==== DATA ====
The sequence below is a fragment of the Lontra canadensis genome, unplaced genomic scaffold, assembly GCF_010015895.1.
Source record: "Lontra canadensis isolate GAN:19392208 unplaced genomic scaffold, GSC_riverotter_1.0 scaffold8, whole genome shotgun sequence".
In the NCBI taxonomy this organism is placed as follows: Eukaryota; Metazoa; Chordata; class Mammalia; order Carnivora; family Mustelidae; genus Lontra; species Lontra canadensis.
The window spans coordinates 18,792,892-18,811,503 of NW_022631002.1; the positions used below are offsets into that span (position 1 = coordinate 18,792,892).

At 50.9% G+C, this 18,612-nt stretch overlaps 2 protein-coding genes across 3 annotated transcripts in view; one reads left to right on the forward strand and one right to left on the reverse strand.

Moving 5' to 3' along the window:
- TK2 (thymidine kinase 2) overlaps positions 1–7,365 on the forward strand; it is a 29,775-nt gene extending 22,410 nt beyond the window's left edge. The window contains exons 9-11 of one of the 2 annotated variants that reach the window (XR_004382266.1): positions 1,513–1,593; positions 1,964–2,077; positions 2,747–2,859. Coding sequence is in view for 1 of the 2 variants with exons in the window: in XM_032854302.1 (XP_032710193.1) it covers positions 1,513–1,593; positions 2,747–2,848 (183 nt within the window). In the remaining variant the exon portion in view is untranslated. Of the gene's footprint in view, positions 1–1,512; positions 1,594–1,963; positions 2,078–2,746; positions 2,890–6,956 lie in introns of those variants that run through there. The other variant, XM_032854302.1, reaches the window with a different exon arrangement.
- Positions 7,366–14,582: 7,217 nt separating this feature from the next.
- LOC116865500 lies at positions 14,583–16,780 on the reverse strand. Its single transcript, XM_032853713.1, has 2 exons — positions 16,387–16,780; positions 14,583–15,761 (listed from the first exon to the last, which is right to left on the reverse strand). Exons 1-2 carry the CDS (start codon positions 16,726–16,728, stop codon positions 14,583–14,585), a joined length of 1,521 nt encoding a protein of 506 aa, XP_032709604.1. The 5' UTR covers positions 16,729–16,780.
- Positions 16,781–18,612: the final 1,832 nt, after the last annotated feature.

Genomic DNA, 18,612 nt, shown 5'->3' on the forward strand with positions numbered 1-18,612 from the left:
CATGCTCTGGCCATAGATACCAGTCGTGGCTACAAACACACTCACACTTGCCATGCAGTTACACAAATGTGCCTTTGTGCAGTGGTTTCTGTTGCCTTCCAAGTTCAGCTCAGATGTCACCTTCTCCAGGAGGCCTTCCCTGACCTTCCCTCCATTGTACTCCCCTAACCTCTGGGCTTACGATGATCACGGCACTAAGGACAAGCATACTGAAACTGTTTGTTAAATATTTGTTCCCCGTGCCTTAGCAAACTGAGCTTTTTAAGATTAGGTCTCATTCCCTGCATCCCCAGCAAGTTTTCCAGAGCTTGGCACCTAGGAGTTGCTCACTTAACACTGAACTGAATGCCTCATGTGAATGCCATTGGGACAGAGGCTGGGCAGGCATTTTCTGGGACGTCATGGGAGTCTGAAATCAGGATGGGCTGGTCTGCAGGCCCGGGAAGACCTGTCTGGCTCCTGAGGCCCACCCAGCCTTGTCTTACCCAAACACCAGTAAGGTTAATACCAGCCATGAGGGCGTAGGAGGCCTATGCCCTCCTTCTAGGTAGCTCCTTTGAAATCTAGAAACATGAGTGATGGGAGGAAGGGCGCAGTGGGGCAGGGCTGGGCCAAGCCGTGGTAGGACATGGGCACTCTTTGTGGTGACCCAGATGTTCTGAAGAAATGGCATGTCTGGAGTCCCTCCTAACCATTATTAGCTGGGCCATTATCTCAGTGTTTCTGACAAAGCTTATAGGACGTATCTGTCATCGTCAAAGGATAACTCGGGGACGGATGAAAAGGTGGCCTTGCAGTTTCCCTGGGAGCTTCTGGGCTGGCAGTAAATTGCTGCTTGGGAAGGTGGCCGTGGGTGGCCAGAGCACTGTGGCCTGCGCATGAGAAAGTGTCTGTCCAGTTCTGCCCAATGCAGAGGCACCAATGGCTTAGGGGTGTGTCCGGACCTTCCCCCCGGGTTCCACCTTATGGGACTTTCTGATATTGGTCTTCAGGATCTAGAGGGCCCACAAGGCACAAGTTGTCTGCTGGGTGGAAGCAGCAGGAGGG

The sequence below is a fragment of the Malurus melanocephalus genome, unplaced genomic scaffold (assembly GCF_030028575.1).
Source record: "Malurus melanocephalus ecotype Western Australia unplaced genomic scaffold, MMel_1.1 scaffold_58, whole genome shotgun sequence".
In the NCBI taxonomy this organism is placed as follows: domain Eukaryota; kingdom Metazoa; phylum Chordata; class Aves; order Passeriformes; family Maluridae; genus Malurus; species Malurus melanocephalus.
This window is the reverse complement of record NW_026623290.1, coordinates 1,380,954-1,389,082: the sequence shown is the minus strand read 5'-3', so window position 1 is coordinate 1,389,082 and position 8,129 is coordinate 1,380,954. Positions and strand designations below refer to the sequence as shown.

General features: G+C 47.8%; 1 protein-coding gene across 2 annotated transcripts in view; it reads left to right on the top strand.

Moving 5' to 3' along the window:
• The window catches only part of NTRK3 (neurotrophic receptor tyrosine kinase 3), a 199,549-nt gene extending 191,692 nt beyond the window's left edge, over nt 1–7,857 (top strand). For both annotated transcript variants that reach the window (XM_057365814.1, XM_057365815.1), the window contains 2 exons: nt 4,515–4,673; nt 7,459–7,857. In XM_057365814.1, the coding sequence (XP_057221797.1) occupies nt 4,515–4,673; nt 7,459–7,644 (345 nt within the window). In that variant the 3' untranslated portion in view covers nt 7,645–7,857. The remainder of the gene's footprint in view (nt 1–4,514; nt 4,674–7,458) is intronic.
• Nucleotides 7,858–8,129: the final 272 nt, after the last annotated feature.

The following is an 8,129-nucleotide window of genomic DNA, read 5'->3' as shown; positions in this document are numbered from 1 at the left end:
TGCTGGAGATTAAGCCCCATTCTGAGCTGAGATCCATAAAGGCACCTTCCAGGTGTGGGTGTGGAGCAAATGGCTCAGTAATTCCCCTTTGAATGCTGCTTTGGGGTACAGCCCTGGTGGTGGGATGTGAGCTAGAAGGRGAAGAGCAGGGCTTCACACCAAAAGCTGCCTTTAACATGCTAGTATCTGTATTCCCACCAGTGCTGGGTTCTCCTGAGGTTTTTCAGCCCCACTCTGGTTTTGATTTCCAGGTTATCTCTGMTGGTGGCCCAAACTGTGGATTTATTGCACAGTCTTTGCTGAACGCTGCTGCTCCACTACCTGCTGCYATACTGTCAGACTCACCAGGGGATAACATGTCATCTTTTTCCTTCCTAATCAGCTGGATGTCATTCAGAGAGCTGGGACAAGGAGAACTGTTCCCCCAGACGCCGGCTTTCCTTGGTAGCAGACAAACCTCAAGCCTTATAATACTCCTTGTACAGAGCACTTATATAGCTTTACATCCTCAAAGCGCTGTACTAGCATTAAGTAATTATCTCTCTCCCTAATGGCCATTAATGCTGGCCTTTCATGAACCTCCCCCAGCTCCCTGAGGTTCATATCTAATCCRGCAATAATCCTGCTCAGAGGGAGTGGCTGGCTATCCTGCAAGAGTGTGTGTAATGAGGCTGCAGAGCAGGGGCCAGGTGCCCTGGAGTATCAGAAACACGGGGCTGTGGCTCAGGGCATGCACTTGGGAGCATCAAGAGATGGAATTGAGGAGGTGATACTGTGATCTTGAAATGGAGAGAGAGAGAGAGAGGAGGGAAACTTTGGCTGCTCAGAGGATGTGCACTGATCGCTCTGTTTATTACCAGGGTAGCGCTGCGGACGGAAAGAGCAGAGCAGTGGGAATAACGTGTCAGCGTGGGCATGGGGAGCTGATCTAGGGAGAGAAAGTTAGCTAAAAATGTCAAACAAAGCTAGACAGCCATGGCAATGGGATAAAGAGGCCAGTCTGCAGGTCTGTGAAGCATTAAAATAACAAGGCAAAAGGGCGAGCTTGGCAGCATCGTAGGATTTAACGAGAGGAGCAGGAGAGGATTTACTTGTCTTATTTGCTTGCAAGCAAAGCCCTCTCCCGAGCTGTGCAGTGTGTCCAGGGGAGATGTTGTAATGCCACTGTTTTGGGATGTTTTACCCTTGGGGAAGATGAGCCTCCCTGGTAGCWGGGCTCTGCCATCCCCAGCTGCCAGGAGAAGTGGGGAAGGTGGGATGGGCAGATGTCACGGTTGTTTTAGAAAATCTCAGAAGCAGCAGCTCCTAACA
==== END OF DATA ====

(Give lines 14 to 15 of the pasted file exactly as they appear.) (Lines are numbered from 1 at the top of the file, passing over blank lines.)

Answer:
Source record: "Malurus melanocephalus ecotype Western Australia unplaced genomic scaffold, MMel_1.1 scaffold_58, whole genome shotgun sequence".
In the NCBI taxonomy this organism is placed as follows: domain Eukaryota; kingdom Metazoa; phylum Chordata; class Aves; order Passeriformes; family Maluridae; genus Malurus; species Malurus melanocephalus.